It started as just another tetchy, tedious argument over semantics in one of the eight committees of the Senate.
The mood was not improved by the fact that it was about 10.45 pm. It was June 4, nearly three weeks ago.
Greens senator Lee Rhiannon put a question to the secretary of the Department of Foreign Affairs and Trade, Peter Varghese: "Why did the Australian ambassador to Israel attend a meeting in occupied East Jerusalem with the Israeli minister for housing and construction, the same minister who is forecasting a 50 per cent increase in settlements in the occupied Palestinian territories in the next five years?"
He was never given a chance to answer fully. But in the weeks that followed, the most senior members of the federal government were caught up in an angry and damaging subset of the long-running dispute between Israel and the Palestinians.
In the process, Australia was hailed by Israel’s government, scolded by a group of 57 Muslim-majority countries, and had multibillion-dollar export trades put under threat.
Varghese didn’t answer the question because he was blocked by Attorney-General George Brandis, who was there to run interference for the government. He refused to countenance the word "occupied".
Rhiannon: "You do not use the term 'occupied' even though it is a United Nations term used widely by a number of international agencies like the European Union etc?"
Brandis: "It is used by a lot of people. It is used by a lot of communists too. Weren’t you a member of the Communist Party once?"
She was, but it was more provocative than it was relevant. And that was the point.
Labor’s senator John Faulkner enjoyed himself by interjecting in the ensuing hubbub: "Senator Brandis, are you now, or have you ever been, a member of the Communist Party?"
The independent senator, Nick Xenophon, said he thought he detected a "massive shift" in Australia’s position.
"The point I made," Brandis rejoined, "is that the Australian government does not refer to East Jerusalem by the descriptor 'occupied East Jerusalem'. We speak of East Jerusalem."
Brandis, in his capacity representing the Minister for Foreign Affairs, Julie Bishop, successfully blustered until the clock hit 11pm and the committee adjourned.
But as he left the committee room, Brandis was uneasy. The government position on such a sensitive issue shouldn’t be left to a late-night argument, he thought. He phoned Bishop to tell her what had just happened.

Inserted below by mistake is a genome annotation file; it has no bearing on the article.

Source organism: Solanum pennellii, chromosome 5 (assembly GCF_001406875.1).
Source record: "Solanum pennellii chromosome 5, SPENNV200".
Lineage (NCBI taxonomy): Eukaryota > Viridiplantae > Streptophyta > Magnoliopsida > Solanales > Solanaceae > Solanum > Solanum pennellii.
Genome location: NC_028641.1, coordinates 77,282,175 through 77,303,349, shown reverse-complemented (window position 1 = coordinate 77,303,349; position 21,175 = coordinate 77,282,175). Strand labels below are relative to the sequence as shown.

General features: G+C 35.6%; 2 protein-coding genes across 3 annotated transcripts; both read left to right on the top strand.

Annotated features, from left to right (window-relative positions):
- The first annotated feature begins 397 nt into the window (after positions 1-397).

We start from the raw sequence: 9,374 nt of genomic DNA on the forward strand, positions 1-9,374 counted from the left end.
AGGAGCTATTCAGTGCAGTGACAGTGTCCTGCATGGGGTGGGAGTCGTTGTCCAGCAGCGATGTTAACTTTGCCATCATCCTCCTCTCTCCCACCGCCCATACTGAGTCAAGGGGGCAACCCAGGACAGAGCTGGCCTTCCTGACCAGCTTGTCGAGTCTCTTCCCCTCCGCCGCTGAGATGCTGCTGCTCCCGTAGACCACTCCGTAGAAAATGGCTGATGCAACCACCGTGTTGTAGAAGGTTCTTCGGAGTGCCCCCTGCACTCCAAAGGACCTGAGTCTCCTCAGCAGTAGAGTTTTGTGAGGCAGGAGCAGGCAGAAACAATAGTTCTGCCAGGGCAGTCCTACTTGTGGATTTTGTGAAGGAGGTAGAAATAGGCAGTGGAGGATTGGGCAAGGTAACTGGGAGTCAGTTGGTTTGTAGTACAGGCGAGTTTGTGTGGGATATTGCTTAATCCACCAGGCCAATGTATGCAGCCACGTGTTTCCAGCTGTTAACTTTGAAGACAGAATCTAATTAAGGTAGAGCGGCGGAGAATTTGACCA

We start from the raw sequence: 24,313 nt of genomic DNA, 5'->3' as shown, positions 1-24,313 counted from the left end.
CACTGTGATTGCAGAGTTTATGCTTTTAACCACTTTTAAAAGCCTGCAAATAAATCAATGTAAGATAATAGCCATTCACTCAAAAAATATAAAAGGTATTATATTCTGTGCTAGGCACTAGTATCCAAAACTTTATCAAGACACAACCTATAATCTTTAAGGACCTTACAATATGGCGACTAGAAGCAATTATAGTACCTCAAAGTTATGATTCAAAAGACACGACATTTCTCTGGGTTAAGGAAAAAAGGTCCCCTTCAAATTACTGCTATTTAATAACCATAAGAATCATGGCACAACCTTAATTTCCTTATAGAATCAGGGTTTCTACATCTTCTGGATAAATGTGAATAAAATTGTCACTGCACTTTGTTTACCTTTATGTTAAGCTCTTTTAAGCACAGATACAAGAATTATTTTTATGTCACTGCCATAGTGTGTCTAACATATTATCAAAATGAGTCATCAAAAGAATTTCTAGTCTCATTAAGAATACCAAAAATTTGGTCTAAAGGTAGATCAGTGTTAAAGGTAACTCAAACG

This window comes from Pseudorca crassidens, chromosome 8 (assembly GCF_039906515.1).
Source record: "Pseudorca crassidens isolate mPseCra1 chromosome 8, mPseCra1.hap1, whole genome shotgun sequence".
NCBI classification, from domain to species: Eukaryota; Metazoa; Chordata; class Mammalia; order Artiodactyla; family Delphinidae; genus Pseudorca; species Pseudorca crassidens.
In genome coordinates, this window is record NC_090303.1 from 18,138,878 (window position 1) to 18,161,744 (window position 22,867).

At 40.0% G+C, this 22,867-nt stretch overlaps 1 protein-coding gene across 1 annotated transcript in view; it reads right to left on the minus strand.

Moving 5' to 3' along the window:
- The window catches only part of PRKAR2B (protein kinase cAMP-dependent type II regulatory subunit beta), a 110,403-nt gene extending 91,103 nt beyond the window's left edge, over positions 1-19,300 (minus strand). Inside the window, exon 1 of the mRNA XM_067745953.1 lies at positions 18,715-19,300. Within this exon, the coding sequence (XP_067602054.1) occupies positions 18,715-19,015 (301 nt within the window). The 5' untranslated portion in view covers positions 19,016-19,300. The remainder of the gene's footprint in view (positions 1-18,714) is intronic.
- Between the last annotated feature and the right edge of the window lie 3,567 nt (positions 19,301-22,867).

She had been watching on the in-house parliamentary TV. Brandis told her that he thought the waters might have been muddied. They agreed to meet the next morning.
Bishop and Varghese drafted a statement. Bishop wanted to protect the ambassador, David Sharma, a highly regarded diplomat.
She didn’t want to imply any criticism of him for meeting an Israeli minister in East Jerusalem. Varghese made the point that there were bigger issues afoot in the Middle East. It was not the time to play games over Australian policy with Israel and the Palestinians.
None of them wanted to give the impression that Australia was changing policy on the biggest issue – the need for a two-state solution. They believed there was no need to trouble the Prime Minister, who was overseas. After all, they weren't proposing to change policy.
So when the committee resumed the next morning, Brandis read out the statement. It restated existing policy in favour of a two-state solution. It added that the description of East Jerusalem as "occupied" was "freighted with pejorative implications", and that Australia would refrain from using such "judgmental language".
That matter then seemed to go dormant for a week. It flared, however, when journalists travelling in the US with Abbott reported that he hadn’t been consulted and that Brandis had been "freelancing".
This threw the spotlight onto Abbott. He tried to kill it off by saying there was no policy change, just a "terminological clarification". But in the process he introduced the word "disputed". Abbott told a press conference: "The truth is they’re disputed territories".
Arab anger flared at the apparent change in policy. When some Arab officials threatened trade sanctions on the live sheep and cattle trade, worth over $2 billion, National party MPs became agitated.
The government hated the attention and regarded it as an unhelpful distraction from its priorities.
Some suspected the government was responding to lobbying by the Jewish community. But the Jewish community, too, found the episode frustrating. One community leader said: "It invited a lot of animus towards Australia and towards Israel. And it was the status quo. It was absurd.”
Julie Bishop agreed to meet the ambassadors from 18 Muslim-majority nations to reassure them that Australia’s support for a two-state solution Israel was intact.
But the 18 weren’t all available to meet until last Thursday, further protracting the affair. Finally, the meeting was held, the Muslim-majority ambassadors mollified. The Palestinian representative said Australia would continue to be “closely monitored."
Brandis told colleagues that the whole thing was much ado about nothing, "journalist-led confusion of an innocuous statement". But they couldn’t have done it without George.
It ended as it started, another tetchy, tedious affair about semantics. But it has been a painful learning experience for the government.
Peter Hartcher is the international editor.